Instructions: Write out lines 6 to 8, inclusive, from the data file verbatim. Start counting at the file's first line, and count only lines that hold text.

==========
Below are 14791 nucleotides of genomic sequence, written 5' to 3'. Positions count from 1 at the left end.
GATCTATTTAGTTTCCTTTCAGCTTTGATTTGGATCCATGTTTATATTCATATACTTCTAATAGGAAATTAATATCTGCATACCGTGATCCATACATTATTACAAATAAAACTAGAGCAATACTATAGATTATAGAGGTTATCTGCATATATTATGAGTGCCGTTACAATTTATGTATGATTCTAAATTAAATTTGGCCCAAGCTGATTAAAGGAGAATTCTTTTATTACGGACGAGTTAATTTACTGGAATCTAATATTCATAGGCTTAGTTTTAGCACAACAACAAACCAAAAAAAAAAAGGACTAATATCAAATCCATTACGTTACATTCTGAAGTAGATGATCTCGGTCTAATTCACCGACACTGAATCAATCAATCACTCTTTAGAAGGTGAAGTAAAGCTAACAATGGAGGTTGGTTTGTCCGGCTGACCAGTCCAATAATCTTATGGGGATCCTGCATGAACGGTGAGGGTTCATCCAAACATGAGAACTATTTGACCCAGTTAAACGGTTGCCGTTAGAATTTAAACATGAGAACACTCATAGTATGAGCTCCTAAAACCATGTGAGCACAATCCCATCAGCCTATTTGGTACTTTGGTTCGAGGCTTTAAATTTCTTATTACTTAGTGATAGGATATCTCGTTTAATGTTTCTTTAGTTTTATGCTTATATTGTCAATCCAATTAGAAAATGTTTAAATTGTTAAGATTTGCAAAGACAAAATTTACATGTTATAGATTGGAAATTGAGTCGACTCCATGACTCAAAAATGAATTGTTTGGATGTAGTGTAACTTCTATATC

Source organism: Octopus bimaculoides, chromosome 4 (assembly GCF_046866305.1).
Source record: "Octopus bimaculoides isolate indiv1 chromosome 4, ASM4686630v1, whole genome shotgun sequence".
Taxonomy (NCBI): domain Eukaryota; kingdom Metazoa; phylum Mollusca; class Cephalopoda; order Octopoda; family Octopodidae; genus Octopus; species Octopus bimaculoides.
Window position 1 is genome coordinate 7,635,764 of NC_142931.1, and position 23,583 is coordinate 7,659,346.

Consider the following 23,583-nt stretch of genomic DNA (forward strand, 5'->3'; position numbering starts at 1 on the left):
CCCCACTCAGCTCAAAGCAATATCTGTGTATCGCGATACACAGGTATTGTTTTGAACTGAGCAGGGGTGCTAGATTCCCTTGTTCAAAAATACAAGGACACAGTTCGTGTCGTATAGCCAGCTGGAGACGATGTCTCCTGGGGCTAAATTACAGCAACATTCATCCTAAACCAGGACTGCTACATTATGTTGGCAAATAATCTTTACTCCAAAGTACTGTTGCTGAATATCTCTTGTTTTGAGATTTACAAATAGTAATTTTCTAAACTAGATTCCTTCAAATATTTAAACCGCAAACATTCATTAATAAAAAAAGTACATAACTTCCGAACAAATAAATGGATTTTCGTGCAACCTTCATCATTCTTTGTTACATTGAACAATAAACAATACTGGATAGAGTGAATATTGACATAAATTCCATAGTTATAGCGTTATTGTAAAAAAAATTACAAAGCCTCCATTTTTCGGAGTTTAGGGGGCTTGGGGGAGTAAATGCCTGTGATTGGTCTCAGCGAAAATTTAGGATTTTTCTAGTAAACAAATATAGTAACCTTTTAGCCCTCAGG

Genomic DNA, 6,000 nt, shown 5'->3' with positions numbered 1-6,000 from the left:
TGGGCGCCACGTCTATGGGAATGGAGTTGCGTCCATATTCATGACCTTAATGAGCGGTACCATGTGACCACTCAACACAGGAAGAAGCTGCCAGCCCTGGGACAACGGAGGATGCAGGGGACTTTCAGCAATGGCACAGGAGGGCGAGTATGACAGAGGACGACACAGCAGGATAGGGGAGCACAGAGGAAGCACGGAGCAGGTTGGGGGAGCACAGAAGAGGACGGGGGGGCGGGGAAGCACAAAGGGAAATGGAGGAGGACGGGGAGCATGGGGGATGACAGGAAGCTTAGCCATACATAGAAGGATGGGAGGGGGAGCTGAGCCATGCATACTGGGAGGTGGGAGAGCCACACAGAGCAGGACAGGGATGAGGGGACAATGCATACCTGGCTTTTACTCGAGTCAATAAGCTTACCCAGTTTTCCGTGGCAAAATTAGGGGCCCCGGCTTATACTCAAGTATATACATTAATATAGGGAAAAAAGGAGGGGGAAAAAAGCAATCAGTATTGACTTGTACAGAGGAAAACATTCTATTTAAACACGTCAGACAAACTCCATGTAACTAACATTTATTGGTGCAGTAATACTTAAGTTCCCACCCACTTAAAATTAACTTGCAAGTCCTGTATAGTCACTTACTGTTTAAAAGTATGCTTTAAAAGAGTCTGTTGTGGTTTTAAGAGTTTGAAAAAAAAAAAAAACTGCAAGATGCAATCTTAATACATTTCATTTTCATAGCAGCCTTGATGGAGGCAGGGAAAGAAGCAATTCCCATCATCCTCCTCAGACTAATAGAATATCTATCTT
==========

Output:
Window position 1 is genome coordinate 7,635,764 of NC_142931.1, and position 23,583 is coordinate 7,659,346.

Consider the following 23,583-nt stretch of genomic DNA (forward strand, 5'->3'; position numbering starts at 1 on the left):
CCCCACTCAGCTCAAAGCAATATCTGTGTATCGCGATACACAGGTATTGTTTTGAACTGAGCAGGGGTGCTAGATTCCCTTGTTCAAAAATACAAGGACACAGTTCGTGTCGTATAGCCAGCTGGAGACGATGTCTCCTGGGGCTAAATTACAGCAACATTCATCCTAAACCAGGACTGCTACATTATGTTGGCAAATAATCTTTACTCCAAAGTACTGTTGCTGAATATCTCTTGTTTTGAGATTTACAAATAGTAATTTTCTAAACTAGATTCCTTCAAATATTTAAACCGCAAACATTCATTAATAAAAAAAGTACATAACTTCCGAACAAATAAATGGATTTTCGTGCAACCTTCATCATTCTTTGTTACATTGAACAATAAACAATACTGGATAGAGTGAATATTGACATAAATTCCATAGTTATAGCGTTATTGTAAAAAAAATTACAAAGCCTCCATTTTTCGGAGTTTAGGGGGCTTGGGGGAGTAAATGCCTGTGATTGGTCTCAGCGAAAATTTAGGATTTTTCTAGTAAACAAATATAGTAACCTTTTAGCCCTCAGG